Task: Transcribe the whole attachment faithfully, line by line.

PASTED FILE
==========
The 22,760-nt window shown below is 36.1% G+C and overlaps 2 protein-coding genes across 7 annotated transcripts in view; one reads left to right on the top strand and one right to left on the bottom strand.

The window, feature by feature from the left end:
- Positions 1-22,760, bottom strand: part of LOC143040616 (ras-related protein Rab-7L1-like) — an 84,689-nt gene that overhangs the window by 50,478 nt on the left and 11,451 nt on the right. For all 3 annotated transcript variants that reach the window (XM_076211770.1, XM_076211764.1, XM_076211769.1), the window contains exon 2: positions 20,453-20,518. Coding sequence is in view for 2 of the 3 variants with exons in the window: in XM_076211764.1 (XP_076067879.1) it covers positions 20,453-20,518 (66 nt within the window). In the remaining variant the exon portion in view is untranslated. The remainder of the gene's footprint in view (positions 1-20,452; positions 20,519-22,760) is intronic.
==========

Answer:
The 22,760-nt window shown below is 36.1% G+C and overlaps 2 protein-coding genes across 7 annotated transcripts in view; one reads left to right on the top strand and one right to left on the bottom strand.

The window, feature by feature from the left end:
- Positions 1-22,760, bottom strand: part of LOC143040616 (ras-related protein Rab-7L1-like) — an 84,689-nt gene that overhangs the window by 50,478 nt on the left and 11,451 nt on the right. For all 3 annotated transcript variants that reach the window (XM_076211770.1, XM_076211764.1, XM_076211769.1), the window contains exon 2: positions 20,453-20,518. Coding sequence is in view for 2 of the 3 variants with exons in the window: in XM_076211764.1 (XP_076067879.1) it covers positions 20,453-20,518 (66 nt within the window). In the remaining variant the exon portion in view is untranslated. The remainder of the gene's footprint in view (positions 1-20,452; positions 20,519-22,760) is intronic.